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Ben Williams: Coming of Age

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Though he wrote much of his 2011 debut, State of Art, bassist Ben Williams’ new album, Coming of Age, is really his arrival as a composer. Nine of the disc’s 11 tunes are his, and they attempt (and accomplish) some tricky stuff. But he wraps these ideas in melodies made of short phrases-not to mention strong, funky grooves-that are easy to remember and impossible to resist.

“Strength and Beauty,” among the album’s best tunes, illustrates its crafts visible and latent. It’s so produced it feels at first like smooth jazz, with a theme of long guitar and tenor saxophone notes (courtesy of Matthew Stevens and Marcus Strickland, respectively). Even the rhythm section (Williams, pianist Christian Sands and drummer John Davis) is glossy. It takes some digging to hear first the funk waltz-an unusual concept in itself-then the density of the syncopation therein. Similarly, the heavy effects on Stevens’ short guitar solo can obscure how substantial it is, although there’s no escaping the meatiness of Williams’ tough-timbred bass solo. On the opposite path, the taut, wily soprano sax melody of “Forecast” leavens its demented salsa rhythm. The centerpiece, “Toy Soldiers,” is interpreted twice, as military march and hip-hop track; both are intoxicating.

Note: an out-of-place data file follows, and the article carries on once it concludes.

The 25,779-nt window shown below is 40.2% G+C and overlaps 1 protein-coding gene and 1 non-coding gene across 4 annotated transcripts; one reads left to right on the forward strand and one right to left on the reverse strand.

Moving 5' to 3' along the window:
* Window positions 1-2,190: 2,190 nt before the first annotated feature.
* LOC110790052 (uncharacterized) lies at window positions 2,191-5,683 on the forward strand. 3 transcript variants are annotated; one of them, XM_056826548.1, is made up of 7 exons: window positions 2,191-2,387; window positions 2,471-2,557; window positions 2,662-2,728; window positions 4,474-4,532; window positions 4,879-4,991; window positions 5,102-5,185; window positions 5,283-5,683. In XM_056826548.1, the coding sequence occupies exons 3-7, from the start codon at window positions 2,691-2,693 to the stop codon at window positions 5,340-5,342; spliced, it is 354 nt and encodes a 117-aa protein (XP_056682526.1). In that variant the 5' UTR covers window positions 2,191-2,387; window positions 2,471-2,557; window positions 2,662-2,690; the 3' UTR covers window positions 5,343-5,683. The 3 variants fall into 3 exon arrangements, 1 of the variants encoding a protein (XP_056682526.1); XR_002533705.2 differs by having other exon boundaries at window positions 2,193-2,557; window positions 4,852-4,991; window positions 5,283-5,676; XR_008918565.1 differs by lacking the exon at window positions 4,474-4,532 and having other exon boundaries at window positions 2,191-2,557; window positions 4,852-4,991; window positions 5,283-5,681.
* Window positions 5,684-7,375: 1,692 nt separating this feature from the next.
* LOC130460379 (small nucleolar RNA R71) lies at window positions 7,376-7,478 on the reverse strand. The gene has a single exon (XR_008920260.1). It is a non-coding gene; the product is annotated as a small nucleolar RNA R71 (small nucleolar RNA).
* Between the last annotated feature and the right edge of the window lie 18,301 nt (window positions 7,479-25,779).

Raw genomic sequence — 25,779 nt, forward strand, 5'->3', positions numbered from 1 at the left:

The musicians and improvisations shouldn’t get short shrift. As mentioned, Williams and Stevens do superlative solo work, the former on both electric and upright bass. Strickland is an excellent soloist as well, leaning toward the same short phrasing that Williams writes. Sands, meanwhile, is the stealth star of the show, his stack of glorious piano solos paralleled by his gorgeous obbligati. In the end, however, it’s Williams’ funk-, R&B- and hip-hop-infused writing that elevates Coming of Age into superior territory.

Originally Published